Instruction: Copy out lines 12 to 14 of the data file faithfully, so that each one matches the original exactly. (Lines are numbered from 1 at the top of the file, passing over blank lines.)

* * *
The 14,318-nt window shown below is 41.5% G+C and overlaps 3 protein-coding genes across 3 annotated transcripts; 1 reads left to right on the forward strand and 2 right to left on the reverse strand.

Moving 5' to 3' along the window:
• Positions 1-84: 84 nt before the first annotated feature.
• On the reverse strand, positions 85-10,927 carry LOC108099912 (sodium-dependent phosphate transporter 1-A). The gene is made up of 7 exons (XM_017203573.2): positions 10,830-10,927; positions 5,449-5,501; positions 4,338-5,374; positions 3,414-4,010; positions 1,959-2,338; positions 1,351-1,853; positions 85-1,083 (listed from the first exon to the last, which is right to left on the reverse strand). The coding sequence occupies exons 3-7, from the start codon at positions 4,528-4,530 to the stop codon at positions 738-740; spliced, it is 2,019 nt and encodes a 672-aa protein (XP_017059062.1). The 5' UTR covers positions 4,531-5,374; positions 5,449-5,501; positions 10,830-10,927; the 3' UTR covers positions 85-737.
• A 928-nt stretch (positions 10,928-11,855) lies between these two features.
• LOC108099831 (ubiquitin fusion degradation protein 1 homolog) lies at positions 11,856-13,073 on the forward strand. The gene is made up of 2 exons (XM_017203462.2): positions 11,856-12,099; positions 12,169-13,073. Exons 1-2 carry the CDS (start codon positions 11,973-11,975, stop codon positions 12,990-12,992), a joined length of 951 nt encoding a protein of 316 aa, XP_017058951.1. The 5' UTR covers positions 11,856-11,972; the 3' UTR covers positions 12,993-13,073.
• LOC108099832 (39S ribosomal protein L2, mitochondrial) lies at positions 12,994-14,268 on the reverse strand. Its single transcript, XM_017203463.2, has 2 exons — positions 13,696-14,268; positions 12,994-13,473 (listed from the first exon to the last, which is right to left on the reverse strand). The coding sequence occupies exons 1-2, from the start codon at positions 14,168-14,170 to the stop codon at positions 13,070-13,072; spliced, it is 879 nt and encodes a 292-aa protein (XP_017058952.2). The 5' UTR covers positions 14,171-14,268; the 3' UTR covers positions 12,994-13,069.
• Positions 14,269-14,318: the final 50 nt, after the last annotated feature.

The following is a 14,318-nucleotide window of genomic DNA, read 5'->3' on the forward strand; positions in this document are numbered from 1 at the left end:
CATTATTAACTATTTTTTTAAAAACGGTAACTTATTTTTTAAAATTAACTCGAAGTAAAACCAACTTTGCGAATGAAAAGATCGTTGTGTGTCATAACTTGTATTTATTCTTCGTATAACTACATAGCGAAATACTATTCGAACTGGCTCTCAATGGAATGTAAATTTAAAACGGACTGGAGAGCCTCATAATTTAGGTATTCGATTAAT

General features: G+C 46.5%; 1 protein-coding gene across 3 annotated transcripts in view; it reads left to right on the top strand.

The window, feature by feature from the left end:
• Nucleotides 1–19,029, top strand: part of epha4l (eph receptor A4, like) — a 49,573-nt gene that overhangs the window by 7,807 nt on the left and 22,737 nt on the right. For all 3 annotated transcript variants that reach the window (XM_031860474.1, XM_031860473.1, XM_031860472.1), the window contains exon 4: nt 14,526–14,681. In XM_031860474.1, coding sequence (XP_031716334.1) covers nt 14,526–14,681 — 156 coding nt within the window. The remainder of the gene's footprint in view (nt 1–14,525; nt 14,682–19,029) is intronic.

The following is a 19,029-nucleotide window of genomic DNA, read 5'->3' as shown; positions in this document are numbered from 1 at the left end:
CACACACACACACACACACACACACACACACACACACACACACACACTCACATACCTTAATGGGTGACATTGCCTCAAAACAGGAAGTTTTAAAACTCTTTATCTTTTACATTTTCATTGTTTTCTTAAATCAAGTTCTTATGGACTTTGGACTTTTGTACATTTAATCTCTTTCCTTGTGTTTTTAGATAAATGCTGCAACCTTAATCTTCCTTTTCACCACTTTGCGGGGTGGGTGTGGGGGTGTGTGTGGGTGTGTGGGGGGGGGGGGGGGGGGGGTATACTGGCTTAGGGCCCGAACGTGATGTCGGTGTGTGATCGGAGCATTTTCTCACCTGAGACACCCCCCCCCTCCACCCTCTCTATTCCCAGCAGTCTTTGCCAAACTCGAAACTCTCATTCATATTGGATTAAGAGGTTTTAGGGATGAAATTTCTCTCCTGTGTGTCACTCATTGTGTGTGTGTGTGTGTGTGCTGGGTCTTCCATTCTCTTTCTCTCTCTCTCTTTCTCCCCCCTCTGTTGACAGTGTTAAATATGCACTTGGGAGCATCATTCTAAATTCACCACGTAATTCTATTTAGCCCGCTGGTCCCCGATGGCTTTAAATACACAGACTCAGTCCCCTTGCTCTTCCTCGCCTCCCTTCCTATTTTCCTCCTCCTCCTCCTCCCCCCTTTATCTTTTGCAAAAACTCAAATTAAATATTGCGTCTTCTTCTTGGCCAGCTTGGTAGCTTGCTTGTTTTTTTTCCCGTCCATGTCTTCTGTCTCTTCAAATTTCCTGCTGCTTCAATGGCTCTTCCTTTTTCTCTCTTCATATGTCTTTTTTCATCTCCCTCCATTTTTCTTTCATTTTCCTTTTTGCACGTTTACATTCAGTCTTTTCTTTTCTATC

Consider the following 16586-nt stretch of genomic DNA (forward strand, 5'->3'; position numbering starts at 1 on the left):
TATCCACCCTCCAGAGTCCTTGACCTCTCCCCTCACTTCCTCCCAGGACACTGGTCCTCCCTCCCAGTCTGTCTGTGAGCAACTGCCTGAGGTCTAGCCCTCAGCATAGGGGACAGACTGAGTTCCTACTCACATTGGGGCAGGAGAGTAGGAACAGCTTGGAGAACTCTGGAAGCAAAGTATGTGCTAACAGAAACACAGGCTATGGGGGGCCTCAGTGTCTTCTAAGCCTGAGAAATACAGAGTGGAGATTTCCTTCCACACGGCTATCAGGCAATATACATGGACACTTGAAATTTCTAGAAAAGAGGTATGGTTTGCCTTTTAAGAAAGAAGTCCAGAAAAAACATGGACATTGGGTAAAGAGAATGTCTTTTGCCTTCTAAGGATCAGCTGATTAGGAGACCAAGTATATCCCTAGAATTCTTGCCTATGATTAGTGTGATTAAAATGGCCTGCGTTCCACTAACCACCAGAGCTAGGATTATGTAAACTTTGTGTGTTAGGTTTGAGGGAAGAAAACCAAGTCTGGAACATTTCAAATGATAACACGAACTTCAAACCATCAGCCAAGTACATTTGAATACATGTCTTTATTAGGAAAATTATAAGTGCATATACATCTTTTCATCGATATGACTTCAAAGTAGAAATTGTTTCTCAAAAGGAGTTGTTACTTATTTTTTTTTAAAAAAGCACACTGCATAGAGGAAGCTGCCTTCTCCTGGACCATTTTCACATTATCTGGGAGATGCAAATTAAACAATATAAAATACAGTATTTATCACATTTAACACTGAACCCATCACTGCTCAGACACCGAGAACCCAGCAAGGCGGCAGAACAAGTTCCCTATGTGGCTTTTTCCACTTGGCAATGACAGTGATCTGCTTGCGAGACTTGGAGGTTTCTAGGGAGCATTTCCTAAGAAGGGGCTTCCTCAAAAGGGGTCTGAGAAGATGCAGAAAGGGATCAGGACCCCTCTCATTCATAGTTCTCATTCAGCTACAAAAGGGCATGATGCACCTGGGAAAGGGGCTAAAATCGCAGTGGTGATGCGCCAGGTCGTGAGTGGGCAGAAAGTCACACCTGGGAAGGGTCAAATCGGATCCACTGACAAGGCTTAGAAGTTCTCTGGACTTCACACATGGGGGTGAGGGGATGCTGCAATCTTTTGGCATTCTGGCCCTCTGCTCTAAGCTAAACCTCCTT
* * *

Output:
The window, feature by feature from the left end:
• Nucleotides 1–19,029, top strand: part of epha4l (eph receptor A4, like) — a 49,573-nt gene that overhangs the window by 7,807 nt on the left and 22,737 nt on the right. For all 3 annotated transcript variants that reach the window (XM_031860474.1, XM_031860473.1, XM_031860472.1), the window contains exon 4: nt 14,526–14,681. In XM_031860474.1, coding sequence (XP_031716334.1) covers nt 14,526–14,681 — 156 coding nt within the window. The remainder of the gene's footprint in view (nt 1–14,525; nt 14,682–19,029) is intronic.

The following is a 19,029-nucleotide window of genomic DNA, read 5'->3' as shown; positions in this document are numbered from 1 at the left end: